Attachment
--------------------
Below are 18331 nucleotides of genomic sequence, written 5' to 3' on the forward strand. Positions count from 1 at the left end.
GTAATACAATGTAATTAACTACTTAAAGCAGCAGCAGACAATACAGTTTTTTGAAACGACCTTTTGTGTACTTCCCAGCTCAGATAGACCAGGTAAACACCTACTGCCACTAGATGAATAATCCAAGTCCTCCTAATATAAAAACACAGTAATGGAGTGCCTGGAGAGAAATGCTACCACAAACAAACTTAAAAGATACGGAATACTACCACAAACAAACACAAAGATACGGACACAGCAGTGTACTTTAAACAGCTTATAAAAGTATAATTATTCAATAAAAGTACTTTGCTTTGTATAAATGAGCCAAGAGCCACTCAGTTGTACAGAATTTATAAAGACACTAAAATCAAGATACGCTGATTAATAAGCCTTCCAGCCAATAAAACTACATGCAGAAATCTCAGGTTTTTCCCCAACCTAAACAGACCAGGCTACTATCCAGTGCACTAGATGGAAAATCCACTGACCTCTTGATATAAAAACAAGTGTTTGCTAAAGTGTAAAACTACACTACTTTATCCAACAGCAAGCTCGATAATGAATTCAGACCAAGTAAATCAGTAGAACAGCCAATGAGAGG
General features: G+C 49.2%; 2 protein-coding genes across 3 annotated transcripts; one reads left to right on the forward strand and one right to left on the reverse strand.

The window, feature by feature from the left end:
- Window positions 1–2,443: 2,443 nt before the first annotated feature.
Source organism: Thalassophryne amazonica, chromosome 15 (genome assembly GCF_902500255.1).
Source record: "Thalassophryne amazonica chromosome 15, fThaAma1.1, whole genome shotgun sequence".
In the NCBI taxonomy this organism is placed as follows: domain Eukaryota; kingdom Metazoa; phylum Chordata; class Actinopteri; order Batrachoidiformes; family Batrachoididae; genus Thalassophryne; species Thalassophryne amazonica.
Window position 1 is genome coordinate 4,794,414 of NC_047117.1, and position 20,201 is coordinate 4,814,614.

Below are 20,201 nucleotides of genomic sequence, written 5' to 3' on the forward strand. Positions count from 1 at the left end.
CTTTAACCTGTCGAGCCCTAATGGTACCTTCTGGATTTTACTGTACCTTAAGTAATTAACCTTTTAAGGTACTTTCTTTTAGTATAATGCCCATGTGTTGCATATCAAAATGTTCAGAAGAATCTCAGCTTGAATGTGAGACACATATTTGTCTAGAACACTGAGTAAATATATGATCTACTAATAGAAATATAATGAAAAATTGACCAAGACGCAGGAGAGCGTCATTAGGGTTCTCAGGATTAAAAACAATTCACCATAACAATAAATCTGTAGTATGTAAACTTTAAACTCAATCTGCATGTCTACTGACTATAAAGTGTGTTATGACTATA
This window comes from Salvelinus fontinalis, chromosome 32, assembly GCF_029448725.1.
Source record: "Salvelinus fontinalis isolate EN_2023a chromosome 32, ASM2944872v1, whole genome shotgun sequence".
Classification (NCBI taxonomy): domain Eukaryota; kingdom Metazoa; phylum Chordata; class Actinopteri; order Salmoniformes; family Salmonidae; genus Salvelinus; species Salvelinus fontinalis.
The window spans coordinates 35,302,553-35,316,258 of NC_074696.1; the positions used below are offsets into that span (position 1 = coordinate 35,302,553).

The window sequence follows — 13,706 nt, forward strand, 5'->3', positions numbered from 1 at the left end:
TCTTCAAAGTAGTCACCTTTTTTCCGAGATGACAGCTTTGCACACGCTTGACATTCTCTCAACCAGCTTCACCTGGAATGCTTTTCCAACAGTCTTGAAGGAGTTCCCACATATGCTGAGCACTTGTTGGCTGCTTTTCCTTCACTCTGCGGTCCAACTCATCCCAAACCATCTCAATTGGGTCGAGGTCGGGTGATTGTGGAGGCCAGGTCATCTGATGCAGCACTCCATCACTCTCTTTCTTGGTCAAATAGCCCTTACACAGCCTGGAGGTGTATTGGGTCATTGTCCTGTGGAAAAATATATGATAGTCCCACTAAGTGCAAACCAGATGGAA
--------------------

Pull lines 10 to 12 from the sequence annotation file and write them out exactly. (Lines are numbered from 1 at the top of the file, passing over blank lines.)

Below are 20,201 nucleotides of genomic sequence, written 5' to 3' on the forward strand. Positions count from 1 at the left end.
CTTTAACCTGTCGAGCCCTAATGGTACCTTCTGGATTTTACTGTACCTTAAGTAATTAACCTTTTAAGGTACTTTCTTTTAGTATAATGCCCATGTGTTGCATATCAAAATGTTCAGAAGAATCTCAGCTTGAATGTGAGACACATATTTGTCTAGAACACTGAGTAAATATATGATCTACTAATAGAAATATAATGAAAAATTGACCAAGACGCAGGAGAGCGTCATTAGGGTTCTCAGGATTAAAAACAATTCACCATAACAATAAATCTGTAGTATGTAAACTTTAAACTCAATCTGCATGTCTACTGACTATAAAGTGTGTTATGACTATA
This window comes from Salvelinus fontinalis, chromosome 32, assembly GCF_029448725.1.